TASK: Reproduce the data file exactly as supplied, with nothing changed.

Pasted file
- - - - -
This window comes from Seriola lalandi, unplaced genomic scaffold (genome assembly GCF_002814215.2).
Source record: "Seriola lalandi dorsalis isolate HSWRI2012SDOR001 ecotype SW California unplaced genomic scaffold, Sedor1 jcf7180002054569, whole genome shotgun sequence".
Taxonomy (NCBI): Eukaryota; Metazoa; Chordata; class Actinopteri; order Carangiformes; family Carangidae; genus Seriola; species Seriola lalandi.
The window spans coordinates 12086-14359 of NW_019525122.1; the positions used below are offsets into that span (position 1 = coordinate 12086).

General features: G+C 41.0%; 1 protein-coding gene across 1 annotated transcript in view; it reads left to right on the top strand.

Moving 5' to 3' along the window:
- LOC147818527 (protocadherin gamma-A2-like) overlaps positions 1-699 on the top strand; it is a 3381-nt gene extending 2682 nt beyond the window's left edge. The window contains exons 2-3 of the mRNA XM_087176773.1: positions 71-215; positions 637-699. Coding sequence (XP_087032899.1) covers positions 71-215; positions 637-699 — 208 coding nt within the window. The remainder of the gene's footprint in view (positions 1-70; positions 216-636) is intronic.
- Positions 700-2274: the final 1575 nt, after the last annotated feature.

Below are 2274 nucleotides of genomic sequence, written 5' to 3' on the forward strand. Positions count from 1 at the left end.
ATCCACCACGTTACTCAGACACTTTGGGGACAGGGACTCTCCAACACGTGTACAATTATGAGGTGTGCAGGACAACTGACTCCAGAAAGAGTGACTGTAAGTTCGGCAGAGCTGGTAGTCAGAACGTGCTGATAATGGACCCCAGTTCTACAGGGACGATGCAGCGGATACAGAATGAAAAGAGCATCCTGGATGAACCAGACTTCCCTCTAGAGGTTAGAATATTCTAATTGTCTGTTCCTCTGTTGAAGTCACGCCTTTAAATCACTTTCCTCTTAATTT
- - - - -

This window comes from Seriola lalandi, unplaced genomic scaffold (genome assembly GCF_002814215.2).
Source record: "Seriola lalandi dorsalis isolate HSWRI2012SDOR001 ecotype SW California unplaced genomic scaffold, Sedor1 jcf7180002054569, whole genome shotgun sequence".
Taxonomy (NCBI): Eukaryota; Metazoa; Chordata; class Actinopteri; order Carangiformes; family Carangidae; genus Seriola; species Seriola lalandi.
The window spans coordinates 12086-14359 of NW_019525122.1; the positions used below are offsets into that span (position 1 = coordinate 12086).

General features: G+C 41.0%; 1 protein-coding gene across 1 annotated transcript in view; it reads left to right on the top strand.

Moving 5' to 3' along the window:
- LOC147818527 (protocadherin gamma-A2-like) overlaps positions 1-699 on the top strand; it is a 3381-nt gene extending 2682 nt beyond the window's left edge. The window contains exons 2-3 of the mRNA XM_087176773.1: positions 71-215; positions 637-699. Coding sequence (XP_087032899.1) covers positions 71-215; positions 637-699 — 208 coding nt within the window. The remainder of the gene's footprint in view (positions 1-70; positions 216-636) is intronic.
- Positions 700-2274: the final 1575 nt, after the last annotated feature.

Below are 2274 nucleotides of genomic sequence, written 5' to 3' on the forward strand. Positions count from 1 at the left end.
ATCCACCACGTTACTCAGACACTTTGGGGACAGGGACTCTCCAACACGTGTACAATTATGAGGTGTGCAGGACAACTGACTCCAGAAAGAGTGACTGTAAGTTCGGCAGAGCTGGTAGTCAGAACGTGCTGATAATGGACCCCAGTTCTACAGGGACGATGCAGCGGATACAGAATGAAAAGAGCATCCTGGATGAACCAGACTTCCCTCTAGAGGTTAGAATATTCTAATTGTCTGTTCCTCTGTTGAAGTCACGCCTTTAAATCACTTTCCTCTTAATTT